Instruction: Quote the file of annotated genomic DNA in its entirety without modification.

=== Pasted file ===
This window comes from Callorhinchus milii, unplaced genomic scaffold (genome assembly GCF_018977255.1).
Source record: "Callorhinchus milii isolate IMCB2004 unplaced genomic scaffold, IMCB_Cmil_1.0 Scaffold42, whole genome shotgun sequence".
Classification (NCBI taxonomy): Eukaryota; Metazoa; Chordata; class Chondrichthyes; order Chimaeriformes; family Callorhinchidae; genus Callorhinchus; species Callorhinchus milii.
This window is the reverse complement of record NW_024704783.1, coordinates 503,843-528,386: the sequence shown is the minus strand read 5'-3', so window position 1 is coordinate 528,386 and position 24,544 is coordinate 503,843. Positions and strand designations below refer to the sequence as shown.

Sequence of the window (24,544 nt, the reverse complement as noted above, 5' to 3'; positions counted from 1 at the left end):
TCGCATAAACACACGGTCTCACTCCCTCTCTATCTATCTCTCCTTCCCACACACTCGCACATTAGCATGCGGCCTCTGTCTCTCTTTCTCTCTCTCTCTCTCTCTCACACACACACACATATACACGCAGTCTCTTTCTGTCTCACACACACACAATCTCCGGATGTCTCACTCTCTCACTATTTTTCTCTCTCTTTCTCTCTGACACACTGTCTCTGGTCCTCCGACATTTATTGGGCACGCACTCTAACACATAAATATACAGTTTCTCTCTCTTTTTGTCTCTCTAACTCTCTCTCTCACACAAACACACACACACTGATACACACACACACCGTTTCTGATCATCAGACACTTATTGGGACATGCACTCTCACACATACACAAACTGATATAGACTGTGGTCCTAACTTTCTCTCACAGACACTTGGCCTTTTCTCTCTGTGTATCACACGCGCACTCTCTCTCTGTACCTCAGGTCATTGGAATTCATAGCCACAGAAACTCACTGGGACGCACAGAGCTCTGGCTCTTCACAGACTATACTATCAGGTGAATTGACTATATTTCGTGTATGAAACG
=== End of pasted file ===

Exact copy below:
This window comes from Callorhinchus milii, unplaced genomic scaffold (genome assembly GCF_018977255.1).
Source record: "Callorhinchus milii isolate IMCB2004 unplaced genomic scaffold, IMCB_Cmil_1.0 Scaffold42, whole genome shotgun sequence".
Classification (NCBI taxonomy): Eukaryota; Metazoa; Chordata; class Chondrichthyes; order Chimaeriformes; family Callorhinchidae; genus Callorhinchus; species Callorhinchus milii.
This window is the reverse complement of record NW_024704783.1, coordinates 503,843-528,386: the sequence shown is the minus strand read 5'-3', so window position 1 is coordinate 528,386 and position 24,544 is coordinate 503,843. Positions and strand designations below refer to the sequence as shown.

Sequence of the window (24,544 nt, the reverse complement as noted above, 5' to 3'; positions counted from 1 at the left end):
TCGCATAAACACACGGTCTCACTCCCTCTCTATCTATCTCTCCTTCCCACACACTCGCACATTAGCATGCGGCCTCTGTCTCTCTTTCTCTCTCTCTCTCTCTCTCACACACACACACATATACACGCAGTCTCTTTCTGTCTCACACACACACAATCTCCGGATGTCTCACTCTCTCACTATTTTTCTCTCTCTTTCTCTCTGACACACTGTCTCTGGTCCTCCGACATTTATTGGGCACGCACTCTAACACATAAATATACAGTTTCTCTCTCTTTTTGTCTCTCTAACTCTCTCTCTCACACAAACACACACACACTGATACACACACACACCGTTTCTGATCATCAGACACTTATTGGGACATGCACTCTCACACATACACAAACTGATATAGACTGTGGTCCTAACTTTCTCTCACAGACACTTGGCCTTTTCTCTCTGTGTATCACACGCGCACTCTCTCTCTGTACCTCAGGTCATTGGAATTCATAGCCACAGAAACTCACTGGGACGCACAGAGCTCTGGCTCTTCACAGACTATACTATCAGGTGAATTGACTATATTTCGTGTATGAAACG